Motel the tailor wanders into a small flophouse late one stormy winter night. “Quite full,” says the innkeeper. “Let’s see . . . I’ve got a single Cossack in one of the rooms up on the top floor. Your best bet is to climb into the bed beside him. Sorry, it’s the best I can do.”
Grateful for a place to park his weary bones, the traveler quickly makes for the staircase, halting only to request that the innkeeper wake him well before dawn. “Got a train to catch,” he importantly blurts out.
Before he knows it, there’s a hand shaking him awake. “It’s well before dawn,” says a voice; “your train.”
He dresses hurriedly in the dark and rushes to the train station. On the way he passes a large mirror in an ornate frame. A Cossack in uniform looks back at him. “Oy! That idiot innkeeper!” he exclaims in dismay. “He woke up the Cossack instead of Motel the tailor. I’ll never have enough time to go back and wake myself up and still catch the train!”
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Bernie Markowitz hadn’t missed a single Minyan in twenty five years. Like clockwork, he could be depended upon to attend every class and lecture presented at the Synagogue. In short, you just couldn’t find a more committed member than Bernie.
But Bernie was not as steadfast as it appeared. With the increase of age, he began to feel somewhat sorry for himself; he felt like he was missing out on the best of what life had to offer.
“Come on Bernie, you’re getting older,” he’d tell himself, “You won’t be around forever. You’ve been good for so long, it’s time to have some fun in life.” So, Bernie broke down and planned a ten day junket to Las Vegas with some of his friends.
The morning of the trip Bernie appeared all dressed down for the occasion – Bermuda shorts, flowered shirt, dark sun glasses and a rakish hat perched on his head.
Upon arrival, he quickly retrieved his luggage and headed for the door. But alas, upon entering the taxi he trips on the curb and falls heavily to the ground. By the time it was over Bernie was left with a broken arm, leg and a couple of fractured ribs.
From his hospital bed he looks heavenward and, with a tear in his eye, calls out to the Almighty: “Dear G-d, twenty five years! Never missed a Minyan; did everything by the book and this is what I get… I didn’t even make it out of the airport… You call this fair?!”
A heavenly voice is suddenly heard: “Bernie, Bernie, is that you? I can’t tell you how sorry I am, but how in the world was I supposed to know that was you?!”
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Self-identity is a vital component of our complex human personality, yet its pursuit is anything but simple or ordinary. In fact, people spend a good part of their lives on this planet in search of their true identity and selfhood. Unfortunately, too many never actually locate their genuine self. No wonder that modern psychology has so much to say about this elusive endeavor:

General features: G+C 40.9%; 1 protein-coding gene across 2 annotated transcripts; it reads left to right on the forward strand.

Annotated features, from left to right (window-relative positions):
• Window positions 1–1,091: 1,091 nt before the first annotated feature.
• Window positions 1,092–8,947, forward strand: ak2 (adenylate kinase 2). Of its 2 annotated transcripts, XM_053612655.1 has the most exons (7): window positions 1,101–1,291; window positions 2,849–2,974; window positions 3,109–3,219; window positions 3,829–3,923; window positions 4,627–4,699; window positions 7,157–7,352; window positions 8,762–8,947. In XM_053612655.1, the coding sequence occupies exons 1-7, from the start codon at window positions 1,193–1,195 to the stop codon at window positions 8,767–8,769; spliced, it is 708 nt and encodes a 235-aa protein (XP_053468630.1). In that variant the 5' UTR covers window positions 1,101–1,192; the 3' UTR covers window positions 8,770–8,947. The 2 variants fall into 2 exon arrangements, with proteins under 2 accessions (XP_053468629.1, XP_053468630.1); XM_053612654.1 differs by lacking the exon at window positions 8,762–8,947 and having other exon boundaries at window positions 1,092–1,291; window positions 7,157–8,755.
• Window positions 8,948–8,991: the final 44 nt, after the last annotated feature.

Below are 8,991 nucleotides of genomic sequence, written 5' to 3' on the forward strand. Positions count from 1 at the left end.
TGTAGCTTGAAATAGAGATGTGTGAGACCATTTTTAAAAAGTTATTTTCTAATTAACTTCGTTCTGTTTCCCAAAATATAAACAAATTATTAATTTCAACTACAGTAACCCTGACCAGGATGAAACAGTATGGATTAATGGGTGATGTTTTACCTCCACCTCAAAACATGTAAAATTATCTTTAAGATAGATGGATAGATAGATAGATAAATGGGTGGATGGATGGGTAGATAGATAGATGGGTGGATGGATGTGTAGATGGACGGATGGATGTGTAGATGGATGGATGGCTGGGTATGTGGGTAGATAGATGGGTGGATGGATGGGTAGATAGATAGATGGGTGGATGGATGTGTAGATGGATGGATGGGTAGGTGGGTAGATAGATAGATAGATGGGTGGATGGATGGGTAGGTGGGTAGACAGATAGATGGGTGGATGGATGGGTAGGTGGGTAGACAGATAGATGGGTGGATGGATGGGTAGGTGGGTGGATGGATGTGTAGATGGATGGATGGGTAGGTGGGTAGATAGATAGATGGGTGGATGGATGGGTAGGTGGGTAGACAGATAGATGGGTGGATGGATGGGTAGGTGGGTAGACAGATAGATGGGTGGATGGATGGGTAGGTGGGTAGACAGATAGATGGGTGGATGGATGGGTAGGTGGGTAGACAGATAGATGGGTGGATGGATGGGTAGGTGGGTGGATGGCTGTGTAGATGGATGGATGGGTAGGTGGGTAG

This week’s Torah portion, Tetzaveh, discusses in great detail the priestly vestments worn by both the common Kohen (Priest) and the Kohen Gadol (High Priest): “And you shall make sacred garments for Aharon your brother for dignity and glory.” (Shemot 27:2)
These ornate and intricate garments required highly skilled artisans to be embroidered and fashioned. They included, among others, a jewel-studded breastplate, a honeycomb-woven tunic, an apron-like garment and a specially designed garment that was adorned with gold bells and woven pomegranates.
The priestly garments were designed to create an impressive visual effect. In the above passage, Moshe is commanded to instruct the Children of Israel regarding these garments. The verse attributes these vestments to honor and glory. In other words, the purpose of the priestly garb was to assure a positive physical appearance.
But why does G-d place such importance on the clothing of the Kohanim, after all isn’t a garment just a garment? Our Sages admonish us: “Not to look upon the container but at its contents.” Their message is that we should not be impressed by superficial behaviors or appearances. Instead, we are to assess a person based upon the individual’s inner-self.
So why does this week’s Torah portion so intricately detail the eight special garments worn by the Kohen — each of which played an integral role in the Tabernacle service? What is so important about clothes? Adam didn’t wear any when he first strolled through Paradise. Donning clothes would seem to only hide the “real” us from view, focusing not on the wine, but on the bottle it comes in.
These garments obviously contain an important message regarding the function, personality and worldview of those who wear them. What lessons can we learn from them?